A second reason, also worth unpacking for racial bias, is a sense of mistrust I experience when presented with the “trickster” persona. There is merit to presenting work that leaves room for interpretation, but ultimately the relationship between artist and viewer involves trust-building and requires vulnerability from both parties. Just like any other relationship, aloofness, ambiguity, or a lack of assurance might translate to a sense in the viewer of being deceived or manipulated; aside from Biggers’s artist talk, Subjective Cosmology gives the viewer few handholds— not even a gallery guide. Though vinyl letters on the threshold welcome visitors with the sentiment, “Just Us,” there is a feeling of being somewhat loose and unsupported in the space. Towering projections depict process videos of new works, including “BAM (FOR MICHAEL),” made by shooting wax-dipped figurines (or “ethnographic objects,” as he calls them) — a process Biggers referred to in his artist talk as “ballistic sculpting” — juxtaposed with a figure of indeterminate identity wandering the desert in a kind of vague pilgrimage. Without having attended the artist talk, it would be difficult to know that Biggers’s subject is retracing the North Atlantic slave trade route in reverse. Similarly, a freestanding coatrack holds a quartet of robes, topped by masks with exaggerated features and crowned with backwards baseball caps. Those who missed the opening night performance by Biggers’s band, Moon Medicin, might not be aware that these were costumes, employed by the band over the last two years and retired at the end of their performance to make way for a new aesthetic chapter. To encounter the hanging costumes as a sculptural work lacking the context of their active use radically changes their implications. In a sense, Biggers creates tremendously powerful objects, but then sets them loose in ways that feel somewhat reckless.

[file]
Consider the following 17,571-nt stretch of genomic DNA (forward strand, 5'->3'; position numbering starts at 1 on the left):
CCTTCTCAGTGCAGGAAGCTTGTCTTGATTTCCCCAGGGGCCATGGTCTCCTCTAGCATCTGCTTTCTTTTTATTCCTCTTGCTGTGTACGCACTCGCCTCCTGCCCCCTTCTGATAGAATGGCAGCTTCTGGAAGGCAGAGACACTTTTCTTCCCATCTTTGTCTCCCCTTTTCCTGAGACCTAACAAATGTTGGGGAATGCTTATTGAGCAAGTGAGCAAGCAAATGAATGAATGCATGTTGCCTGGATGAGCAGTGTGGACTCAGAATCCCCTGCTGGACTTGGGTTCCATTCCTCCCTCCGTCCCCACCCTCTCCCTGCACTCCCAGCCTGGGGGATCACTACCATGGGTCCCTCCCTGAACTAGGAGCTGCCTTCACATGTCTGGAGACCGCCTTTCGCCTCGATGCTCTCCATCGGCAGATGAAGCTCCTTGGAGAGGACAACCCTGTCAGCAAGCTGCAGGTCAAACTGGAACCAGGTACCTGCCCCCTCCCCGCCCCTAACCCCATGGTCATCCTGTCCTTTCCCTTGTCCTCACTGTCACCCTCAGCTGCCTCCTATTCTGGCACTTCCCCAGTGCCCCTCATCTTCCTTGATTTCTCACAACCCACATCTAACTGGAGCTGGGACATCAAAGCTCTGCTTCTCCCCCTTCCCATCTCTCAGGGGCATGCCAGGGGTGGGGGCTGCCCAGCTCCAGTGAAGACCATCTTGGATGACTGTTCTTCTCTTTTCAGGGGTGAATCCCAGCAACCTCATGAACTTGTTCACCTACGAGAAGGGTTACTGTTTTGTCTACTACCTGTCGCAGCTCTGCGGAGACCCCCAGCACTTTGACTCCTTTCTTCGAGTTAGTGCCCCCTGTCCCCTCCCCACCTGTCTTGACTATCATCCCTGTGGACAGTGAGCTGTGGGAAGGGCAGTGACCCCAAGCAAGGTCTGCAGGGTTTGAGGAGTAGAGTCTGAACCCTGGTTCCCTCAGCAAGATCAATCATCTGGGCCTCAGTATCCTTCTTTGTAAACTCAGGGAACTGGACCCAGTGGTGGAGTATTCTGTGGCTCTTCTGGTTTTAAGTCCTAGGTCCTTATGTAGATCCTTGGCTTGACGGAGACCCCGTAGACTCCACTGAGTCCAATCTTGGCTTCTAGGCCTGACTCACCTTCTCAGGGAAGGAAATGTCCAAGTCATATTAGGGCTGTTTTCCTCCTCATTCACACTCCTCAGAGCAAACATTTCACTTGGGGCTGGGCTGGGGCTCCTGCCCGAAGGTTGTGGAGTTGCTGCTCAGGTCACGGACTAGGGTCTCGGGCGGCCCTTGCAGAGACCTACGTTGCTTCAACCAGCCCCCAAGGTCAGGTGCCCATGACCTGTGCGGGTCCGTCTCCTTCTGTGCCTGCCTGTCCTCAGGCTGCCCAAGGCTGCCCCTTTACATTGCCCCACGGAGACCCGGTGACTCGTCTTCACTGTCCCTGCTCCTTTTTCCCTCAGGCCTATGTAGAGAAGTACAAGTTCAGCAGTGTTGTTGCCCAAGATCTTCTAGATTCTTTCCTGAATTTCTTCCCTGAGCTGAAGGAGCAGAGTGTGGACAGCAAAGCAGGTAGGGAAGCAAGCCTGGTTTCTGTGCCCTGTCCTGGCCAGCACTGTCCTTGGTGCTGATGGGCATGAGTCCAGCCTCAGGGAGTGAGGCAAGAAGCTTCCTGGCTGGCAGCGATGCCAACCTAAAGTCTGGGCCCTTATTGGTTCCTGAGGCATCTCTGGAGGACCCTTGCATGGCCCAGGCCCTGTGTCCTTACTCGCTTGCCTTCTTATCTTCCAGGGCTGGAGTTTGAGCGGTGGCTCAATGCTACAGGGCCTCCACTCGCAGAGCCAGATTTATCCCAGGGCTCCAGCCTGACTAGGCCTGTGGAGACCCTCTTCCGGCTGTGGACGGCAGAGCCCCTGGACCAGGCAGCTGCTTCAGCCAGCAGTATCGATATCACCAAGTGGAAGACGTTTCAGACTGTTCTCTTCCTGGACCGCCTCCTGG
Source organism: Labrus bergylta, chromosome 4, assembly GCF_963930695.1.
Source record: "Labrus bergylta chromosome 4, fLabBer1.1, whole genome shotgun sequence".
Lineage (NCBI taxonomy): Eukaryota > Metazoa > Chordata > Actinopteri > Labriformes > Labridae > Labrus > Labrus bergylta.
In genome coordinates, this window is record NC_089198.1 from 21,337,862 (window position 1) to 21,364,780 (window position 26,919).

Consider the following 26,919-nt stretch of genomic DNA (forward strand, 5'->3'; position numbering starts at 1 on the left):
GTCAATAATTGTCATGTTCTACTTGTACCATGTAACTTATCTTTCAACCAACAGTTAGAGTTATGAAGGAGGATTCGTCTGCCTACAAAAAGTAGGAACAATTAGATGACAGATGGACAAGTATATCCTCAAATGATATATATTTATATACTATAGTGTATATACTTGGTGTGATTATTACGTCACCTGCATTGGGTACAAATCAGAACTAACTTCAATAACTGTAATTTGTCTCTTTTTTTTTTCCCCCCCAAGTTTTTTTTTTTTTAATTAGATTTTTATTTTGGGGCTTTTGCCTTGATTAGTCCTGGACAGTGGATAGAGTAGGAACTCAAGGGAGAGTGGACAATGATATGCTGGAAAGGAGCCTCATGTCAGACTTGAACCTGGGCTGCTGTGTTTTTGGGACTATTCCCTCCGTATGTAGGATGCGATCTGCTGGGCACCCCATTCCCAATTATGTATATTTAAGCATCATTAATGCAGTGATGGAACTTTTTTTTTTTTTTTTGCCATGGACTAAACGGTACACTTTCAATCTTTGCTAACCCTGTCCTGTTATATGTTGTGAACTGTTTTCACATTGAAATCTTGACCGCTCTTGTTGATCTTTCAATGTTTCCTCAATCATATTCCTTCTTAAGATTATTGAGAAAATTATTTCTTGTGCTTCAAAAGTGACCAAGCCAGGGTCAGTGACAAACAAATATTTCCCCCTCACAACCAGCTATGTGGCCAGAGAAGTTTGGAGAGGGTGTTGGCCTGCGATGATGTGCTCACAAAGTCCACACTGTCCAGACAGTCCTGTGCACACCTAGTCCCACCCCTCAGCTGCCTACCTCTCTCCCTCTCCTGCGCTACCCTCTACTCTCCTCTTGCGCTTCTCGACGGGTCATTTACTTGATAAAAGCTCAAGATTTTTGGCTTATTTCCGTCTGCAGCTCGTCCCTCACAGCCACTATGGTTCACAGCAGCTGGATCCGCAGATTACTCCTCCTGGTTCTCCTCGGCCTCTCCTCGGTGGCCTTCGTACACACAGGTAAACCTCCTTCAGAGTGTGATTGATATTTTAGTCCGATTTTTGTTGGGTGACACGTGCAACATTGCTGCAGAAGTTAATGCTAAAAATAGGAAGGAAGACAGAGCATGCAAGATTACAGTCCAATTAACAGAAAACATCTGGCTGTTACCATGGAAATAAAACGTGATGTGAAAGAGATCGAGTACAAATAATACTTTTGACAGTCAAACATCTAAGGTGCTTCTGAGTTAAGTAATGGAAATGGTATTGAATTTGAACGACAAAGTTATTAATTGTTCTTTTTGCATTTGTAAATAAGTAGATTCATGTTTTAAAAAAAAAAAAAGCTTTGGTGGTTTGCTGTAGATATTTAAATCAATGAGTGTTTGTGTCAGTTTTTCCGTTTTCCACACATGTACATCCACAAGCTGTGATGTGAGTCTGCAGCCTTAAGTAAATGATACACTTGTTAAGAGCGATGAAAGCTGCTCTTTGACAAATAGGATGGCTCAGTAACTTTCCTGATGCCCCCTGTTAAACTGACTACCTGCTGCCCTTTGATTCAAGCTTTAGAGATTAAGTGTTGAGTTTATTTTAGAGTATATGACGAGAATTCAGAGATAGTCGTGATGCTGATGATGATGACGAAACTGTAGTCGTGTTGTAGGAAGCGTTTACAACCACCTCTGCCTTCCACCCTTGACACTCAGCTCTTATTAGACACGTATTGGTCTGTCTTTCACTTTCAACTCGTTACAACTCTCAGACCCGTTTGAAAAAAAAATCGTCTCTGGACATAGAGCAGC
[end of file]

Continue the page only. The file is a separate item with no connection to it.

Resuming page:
None of this is inherently bad, but the bread crumbs Biggers leaves as clues to his degree of intentionality are subtle. An object sculpture based on a large-scale industrial spool is displayed in one corner, but the same found object appears in some of the video footage, being rolled around by figures wearing the same feature-obscuring masks donned by the members of Moon Medicin. This proves premeditation and, in turn, earns some trust, but there is a bait-and-switch feel to many of the works that makes relaxation into openness with respect to Biggers’s objects difficult. One of the largest works, and one original to the MOCAD installation, “Sleeping Giant,” is comprised entirely of found materials scavenged during the show’s installation period. There is an authenticity to that effort, but also a kind of forced voyeurism when, for example, you look into the blacklit interior of the prone sculptural body and find an erotic portrait of black lovers on velvet.
So many of our social interactions are built on trust — trust in systems, in our friends, and in strangers — and Biggers’s world undermines that trust, but in ways that are readily identifiable to those who exist on the historically losing side of racial supremacy and class warfare. As I want to believe, it is tempting to seize upon the notion that this dismantling of trust in an environment is an intentional unraveling, one which defrays the very privilege inherent in being able to trust a system or give yourself over to someone else. In adopting a belief that this is precisely Biggers’s aim, I may buy myself some security within the experience — faith is alluring, as any believer will tell you, for its ability to reassure us in times of confusion. But again, as the disciples of Heaven’s Gate can attest, there is always risk involved in drinking the Kool Aid.